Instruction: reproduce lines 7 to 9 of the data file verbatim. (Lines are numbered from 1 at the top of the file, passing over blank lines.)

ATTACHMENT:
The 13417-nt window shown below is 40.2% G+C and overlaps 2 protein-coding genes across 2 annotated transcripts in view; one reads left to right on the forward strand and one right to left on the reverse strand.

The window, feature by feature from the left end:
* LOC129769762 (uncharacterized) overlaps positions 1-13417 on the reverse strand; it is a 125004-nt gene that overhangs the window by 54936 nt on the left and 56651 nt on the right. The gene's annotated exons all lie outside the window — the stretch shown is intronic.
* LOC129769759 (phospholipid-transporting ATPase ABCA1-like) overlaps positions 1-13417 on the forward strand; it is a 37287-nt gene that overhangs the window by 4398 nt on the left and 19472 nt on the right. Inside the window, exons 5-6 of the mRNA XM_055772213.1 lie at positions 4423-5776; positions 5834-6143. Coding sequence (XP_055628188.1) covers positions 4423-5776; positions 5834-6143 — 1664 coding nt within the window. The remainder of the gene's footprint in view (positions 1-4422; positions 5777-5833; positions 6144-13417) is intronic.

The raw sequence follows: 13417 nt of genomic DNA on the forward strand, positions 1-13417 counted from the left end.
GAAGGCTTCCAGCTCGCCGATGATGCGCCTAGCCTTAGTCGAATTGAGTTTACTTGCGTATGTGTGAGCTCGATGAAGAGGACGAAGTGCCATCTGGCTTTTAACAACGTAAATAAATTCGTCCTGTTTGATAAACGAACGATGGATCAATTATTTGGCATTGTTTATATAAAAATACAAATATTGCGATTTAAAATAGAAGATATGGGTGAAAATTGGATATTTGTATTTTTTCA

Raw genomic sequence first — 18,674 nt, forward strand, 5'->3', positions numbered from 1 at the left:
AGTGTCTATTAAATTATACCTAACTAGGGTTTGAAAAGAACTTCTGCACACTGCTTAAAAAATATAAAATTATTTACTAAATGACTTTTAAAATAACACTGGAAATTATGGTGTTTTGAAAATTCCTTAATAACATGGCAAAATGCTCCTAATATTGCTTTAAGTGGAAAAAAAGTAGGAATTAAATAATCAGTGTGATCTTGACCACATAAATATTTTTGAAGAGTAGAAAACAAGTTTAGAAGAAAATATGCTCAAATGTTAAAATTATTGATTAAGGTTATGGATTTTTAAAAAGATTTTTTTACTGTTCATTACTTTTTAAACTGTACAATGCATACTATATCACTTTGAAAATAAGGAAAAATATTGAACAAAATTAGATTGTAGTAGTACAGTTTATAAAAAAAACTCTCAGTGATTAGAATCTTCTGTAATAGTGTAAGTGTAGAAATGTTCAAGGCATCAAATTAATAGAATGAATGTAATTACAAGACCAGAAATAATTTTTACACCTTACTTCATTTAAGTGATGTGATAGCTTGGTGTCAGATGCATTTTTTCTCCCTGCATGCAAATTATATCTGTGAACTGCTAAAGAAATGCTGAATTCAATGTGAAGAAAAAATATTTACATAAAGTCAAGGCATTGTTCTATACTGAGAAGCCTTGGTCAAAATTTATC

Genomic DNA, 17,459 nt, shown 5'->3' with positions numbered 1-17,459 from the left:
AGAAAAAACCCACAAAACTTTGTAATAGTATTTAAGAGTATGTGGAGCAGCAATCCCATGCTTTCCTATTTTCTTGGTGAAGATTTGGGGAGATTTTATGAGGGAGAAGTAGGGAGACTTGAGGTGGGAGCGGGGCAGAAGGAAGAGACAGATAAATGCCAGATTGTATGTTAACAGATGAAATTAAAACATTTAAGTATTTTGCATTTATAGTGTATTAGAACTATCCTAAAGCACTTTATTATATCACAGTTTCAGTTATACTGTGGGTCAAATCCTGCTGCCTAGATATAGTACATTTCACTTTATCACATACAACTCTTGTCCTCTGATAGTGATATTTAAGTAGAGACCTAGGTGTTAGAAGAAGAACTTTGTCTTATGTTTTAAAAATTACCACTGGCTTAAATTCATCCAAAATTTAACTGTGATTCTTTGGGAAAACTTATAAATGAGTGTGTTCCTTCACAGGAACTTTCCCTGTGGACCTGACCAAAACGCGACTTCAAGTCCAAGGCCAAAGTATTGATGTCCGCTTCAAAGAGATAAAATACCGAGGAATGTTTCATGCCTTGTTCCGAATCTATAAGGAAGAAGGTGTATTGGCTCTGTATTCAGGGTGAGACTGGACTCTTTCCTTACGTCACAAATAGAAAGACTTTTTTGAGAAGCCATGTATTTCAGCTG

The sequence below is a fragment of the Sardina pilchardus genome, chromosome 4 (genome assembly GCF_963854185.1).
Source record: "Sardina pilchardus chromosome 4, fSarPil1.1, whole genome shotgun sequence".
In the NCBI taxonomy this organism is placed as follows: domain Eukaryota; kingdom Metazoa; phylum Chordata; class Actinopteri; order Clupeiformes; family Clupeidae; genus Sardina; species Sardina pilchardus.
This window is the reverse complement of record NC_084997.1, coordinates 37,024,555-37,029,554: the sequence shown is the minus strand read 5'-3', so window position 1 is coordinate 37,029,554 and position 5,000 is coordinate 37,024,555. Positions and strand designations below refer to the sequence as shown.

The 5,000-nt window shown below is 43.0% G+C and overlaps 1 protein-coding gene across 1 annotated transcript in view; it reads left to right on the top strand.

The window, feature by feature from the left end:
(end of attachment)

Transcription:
Raw genomic sequence first — 18,674 nt, forward strand, 5'->3', positions numbered from 1 at the left:
AGTGTCTATTAAATTATACCTAACTAGGGTTTGAAAAGAACTTCTGCACACTGCTTAAAAAATATAAAATTATTTACTAAATGACTTTTAAAATAACACTGGAAATTATGGTGTTTTGAAAATTCCTTAATAACATGGCAAAATGCTCCTAATATTGCTTTAAGTGGAAAAAAAGTAGGAATTAAATAATCAGTGTGATCTTGACCACATAAATATTTTTGAAGAGTAGAAAACAAGTTTAGAAGAAAATATGCTCAAATGTTAAAATTATTGATTAAGGTTATGGATTTTTAAAAAGATTTTTTTACTGTTCATTACTTTTTAAACTGTACAATGCATACTATATCACTTTGAAAATAAGGAAAAATATTGAACAAAATTAGATTGTAGTAGTACAGTTTATAAAAAAAACTCTCAGTGATTAGAATCTTCTGTAATAGTGTAAGTGTAGAAATGTTCAAGGCATCAAATTAATAGAATGAATGTAATTACAAGACCAGAAATAATTTTTACACCTTACTTCATTTAAGTGATGTGATAGCTTGGTGTCAGATGCATTTTTTCTCCCTGCATGCAAATTATATCTGTGAACTGCTAAAGAAATGCTGAATTCAATGTGAAGAAAAAATATTTACATAAAGTCAAGGCATTGTTCTATACTGAGAAGCCTTGGTCAAAATTTATC

Genomic DNA, 17,459 nt, shown 5'->3' with positions numbered 1-17,459 from the left: